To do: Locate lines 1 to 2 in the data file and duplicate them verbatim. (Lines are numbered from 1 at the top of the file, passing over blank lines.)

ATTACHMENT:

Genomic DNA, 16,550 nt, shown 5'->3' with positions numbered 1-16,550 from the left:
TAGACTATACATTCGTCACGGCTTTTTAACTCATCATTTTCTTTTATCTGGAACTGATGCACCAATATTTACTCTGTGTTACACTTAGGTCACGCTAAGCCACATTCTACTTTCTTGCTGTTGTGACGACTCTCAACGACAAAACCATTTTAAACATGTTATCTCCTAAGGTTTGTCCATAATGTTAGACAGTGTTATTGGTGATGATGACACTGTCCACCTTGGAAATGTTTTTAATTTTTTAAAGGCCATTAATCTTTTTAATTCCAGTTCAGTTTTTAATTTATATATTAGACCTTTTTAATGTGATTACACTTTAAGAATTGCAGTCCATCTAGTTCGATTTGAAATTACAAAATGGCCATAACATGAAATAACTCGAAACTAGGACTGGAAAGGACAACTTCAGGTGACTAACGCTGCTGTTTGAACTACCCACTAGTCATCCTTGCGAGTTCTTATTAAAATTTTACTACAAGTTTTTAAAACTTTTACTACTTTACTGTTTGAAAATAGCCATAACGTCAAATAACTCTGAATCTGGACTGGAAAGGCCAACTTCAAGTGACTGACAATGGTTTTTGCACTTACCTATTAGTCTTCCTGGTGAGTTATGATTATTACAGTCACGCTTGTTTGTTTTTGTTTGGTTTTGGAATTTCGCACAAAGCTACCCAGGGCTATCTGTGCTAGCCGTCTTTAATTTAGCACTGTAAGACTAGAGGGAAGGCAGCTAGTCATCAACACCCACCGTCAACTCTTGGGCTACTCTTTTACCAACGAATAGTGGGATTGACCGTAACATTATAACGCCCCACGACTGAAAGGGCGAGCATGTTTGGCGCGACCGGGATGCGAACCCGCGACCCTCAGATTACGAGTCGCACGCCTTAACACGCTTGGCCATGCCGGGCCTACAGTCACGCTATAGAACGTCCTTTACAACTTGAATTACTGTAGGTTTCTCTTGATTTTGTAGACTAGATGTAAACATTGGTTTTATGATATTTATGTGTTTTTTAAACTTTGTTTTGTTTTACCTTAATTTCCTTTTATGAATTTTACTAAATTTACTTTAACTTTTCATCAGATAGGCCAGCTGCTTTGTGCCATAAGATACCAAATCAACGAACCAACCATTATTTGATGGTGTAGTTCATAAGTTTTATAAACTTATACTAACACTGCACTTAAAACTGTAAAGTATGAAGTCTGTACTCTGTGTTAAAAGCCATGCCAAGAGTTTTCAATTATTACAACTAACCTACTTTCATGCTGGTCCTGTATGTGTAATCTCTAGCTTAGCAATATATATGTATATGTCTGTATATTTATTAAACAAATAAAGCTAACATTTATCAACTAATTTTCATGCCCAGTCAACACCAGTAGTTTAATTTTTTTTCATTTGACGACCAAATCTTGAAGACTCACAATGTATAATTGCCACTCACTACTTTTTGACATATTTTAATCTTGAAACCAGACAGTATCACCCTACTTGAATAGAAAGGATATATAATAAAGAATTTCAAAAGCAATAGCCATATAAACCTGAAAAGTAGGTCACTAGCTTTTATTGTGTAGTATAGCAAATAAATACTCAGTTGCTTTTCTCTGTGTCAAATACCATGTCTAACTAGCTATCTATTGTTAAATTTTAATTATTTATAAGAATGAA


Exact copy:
Genomic DNA, 16,550 nt, shown 5'->3' with positions numbered 1-16,550 from the left:
TAGACTATACATTCGTCACGGCTTTTTAACTCATCATTTTCTTTTATCTGGAACTGATGCACCAATATTTACTCTGTGTTACACTTAGGTCACGCTAAGCCACATTCTACTTTCTTGCTGTTGTGACGACTCTCAACGACAAAACCATTTTAAACATGTTATCTCCTAAGGTTTGTCCATAATGTTAGACAGTGTTATTGGTGATGATGACACTGTCCACCTTGGAAATGTTTTTAATTTTTTAAAGGCCATTAATCTTTTTAATTCCAGTTCAGTTTTTAATTTATATATTAGACCTTTTTAATGTGATTACACTTTAAGAATTGCAGTCCATCTAGTTCGATTTGAAATTACAAAATGGCCATAACATGAAATAACTCGAAACTAGGACTGGAAAGGACAACTTCAGGTGACTAACGCTGCTGTTTGAACTACCCACTAGTCATCCTTGCGAGTTCTTATTAAAATTTTACTACAAGTTTTTAAAACTTTTACTACTTTACTGTTTGAAAATAGCCATAACGTCAAATAACTCTGAATCTGGACTGGAAAGGCCAACTTCAAGTGACTGACAATGGTTTTTGCACTTACCTATTAGTCTTCCTGGTGAGTTATGATTATTACAGTCACGCTTGTTTGTTTTTGTTTGGTTTTGGAATTTCGCACAAAGCTACCCAGGGCTATCTGTGCTAGCCGTCTTTAATTTAGCACTGTAAGACTAGAGGGAAGGCAGCTAGTCATCAACACCCACCGTCAACTCTTGGGCTACTCTTTTACCAACGAATAGTGGGATTGACCGTAACATTATAACGCCCCACGACTGAAAGGGCGAGCATGTTTGGCGCGACCGGGATGCGAACCCGCGACCCTCAGATTACGAGTCGCACGCCTTAACACGCTTGGCCATGCCGGGCCTACAGTCACGCTATAGAACGTCCTTTACAACTTGAATTACTGTAGGTTTCTCTTGATTTTGTAGACTAGATGTAAACATTGGTTTTATGATATTTATGTGTTTTTTAAACTTTGTTTTGTTTTACCTTAATTTCCTTTTATGAATTTTACTAAATTTACTTTAACTTTTCATCAGATAGGCCAGCTGCTTTGTGCCATAAGATACCAAATCAACGAACCAACCATTATTTGATGGTGTAGTTCATAAGTTTTATAAACTTATACTAACACTGCACTTAAAACTGTAAAGTATGAAGTCTGTACTCTGTGTTAAAAGCCATGCCAAGAGTTTTCAATTATTACAACTAACCTACTTTCATGCTGGTCCTGTATGTGTAATCTCTAGCTTAGCAATATATATGTATATGTCTGTATATTTATTAAACAAATAAAGCTAACATTTATCAACTAATTTTCATGCCCAGTCAACACCAGTAGTTTAATTTTTTTTCATTTGACGACCAAATCTTGAAGACTCACAATGTATAATTGCCACTCACTACTTTTTGACATATTTTAATCTTGAAACCAGACAGTATCACCCTACTTGAATAGAAAGGATATATAATAAAGAATTTCAAAAGCAATAGCCATATAAACCTGAAAAGTAGGTCACTAGCTTTTATTGTGTAGTATAGCAAATAAATACTCAGTTGCTTTTCTCTGTGTCAAATACCATGTCTAACTAGCTATCTATTGTTAAATTTTAATTATTTATAAGAATGAA